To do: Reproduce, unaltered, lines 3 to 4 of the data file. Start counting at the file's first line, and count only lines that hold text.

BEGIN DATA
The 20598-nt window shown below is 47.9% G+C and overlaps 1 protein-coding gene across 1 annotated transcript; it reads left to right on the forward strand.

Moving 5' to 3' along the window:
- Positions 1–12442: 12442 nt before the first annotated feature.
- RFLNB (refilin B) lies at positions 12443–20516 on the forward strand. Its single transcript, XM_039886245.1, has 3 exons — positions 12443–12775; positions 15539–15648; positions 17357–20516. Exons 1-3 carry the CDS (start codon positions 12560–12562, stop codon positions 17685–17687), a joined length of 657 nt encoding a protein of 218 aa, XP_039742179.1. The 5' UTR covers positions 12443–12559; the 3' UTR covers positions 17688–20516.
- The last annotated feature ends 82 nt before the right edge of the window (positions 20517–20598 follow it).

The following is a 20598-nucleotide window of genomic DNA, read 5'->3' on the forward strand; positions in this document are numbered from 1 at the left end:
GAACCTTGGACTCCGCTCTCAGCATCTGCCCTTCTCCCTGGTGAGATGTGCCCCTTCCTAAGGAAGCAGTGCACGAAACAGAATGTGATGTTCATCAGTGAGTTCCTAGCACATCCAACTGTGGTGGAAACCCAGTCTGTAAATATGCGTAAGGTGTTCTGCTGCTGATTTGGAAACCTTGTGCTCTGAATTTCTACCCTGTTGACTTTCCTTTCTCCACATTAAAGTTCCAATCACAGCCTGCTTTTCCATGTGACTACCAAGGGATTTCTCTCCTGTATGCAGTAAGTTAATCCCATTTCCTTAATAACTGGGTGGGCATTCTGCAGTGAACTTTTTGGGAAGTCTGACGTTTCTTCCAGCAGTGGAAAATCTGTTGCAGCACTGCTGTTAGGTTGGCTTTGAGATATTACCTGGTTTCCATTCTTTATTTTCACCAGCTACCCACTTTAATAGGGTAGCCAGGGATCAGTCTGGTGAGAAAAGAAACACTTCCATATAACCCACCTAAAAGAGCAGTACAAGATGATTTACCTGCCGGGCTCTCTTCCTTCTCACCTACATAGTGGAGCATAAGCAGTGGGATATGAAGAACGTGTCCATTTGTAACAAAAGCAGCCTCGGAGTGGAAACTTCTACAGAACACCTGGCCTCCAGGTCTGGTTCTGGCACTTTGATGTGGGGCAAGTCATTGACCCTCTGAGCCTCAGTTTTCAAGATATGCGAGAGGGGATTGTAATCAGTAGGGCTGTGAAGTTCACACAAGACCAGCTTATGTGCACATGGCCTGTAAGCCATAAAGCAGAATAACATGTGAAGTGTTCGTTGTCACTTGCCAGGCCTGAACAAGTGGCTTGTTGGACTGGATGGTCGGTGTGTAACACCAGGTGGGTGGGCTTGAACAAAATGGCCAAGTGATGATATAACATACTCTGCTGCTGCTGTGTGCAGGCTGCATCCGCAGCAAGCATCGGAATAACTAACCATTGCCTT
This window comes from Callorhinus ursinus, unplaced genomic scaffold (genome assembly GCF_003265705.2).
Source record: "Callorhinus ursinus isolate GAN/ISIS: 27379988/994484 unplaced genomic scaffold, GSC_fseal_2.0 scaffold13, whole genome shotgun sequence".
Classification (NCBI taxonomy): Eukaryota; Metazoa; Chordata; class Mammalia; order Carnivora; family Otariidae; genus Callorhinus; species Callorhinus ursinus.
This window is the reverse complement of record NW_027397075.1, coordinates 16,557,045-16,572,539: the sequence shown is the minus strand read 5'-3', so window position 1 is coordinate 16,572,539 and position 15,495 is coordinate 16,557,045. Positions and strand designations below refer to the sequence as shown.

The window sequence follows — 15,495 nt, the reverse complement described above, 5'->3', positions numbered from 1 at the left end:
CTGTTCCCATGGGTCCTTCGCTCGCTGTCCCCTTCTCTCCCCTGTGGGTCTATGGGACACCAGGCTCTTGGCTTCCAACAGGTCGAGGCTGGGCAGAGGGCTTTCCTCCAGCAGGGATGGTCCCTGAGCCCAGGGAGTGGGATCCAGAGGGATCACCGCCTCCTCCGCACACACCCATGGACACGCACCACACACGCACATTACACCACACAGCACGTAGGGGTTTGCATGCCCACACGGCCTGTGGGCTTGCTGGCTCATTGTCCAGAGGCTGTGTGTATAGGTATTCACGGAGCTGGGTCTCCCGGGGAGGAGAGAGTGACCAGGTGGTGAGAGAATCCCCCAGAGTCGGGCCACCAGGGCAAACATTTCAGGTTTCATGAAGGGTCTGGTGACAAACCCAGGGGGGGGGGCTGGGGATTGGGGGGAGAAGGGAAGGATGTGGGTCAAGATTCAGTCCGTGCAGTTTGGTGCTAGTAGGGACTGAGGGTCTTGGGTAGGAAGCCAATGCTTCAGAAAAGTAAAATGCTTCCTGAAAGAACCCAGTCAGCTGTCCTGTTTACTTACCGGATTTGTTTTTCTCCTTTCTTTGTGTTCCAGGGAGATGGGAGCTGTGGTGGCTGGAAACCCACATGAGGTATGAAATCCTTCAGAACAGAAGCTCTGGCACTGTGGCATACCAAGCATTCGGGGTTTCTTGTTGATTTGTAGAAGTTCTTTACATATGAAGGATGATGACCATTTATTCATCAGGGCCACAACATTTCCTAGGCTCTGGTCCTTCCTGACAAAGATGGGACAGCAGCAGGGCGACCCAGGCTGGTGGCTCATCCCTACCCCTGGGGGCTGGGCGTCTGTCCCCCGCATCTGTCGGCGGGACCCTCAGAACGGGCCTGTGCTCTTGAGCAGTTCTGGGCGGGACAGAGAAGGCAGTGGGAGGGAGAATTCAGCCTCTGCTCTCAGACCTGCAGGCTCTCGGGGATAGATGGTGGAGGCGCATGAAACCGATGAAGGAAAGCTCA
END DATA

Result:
- Positions 1–12442: 12442 nt before the first annotated feature.
- RFLNB (refilin B) lies at positions 12443–20516 on the forward strand. Its single transcript, XM_039886245.1, has 3 exons — positions 12443–12775; positions 15539–15648; positions 17357–20516. Exons 1-3 carry the CDS (start codon positions 12560–12562, stop codon positions 17685–17687), a joined length of 657 nt encoding a protein of 218 aa, XP_039742179.1. The 5' UTR covers positions 12443–12559; the 3' UTR covers positions 17688–20516.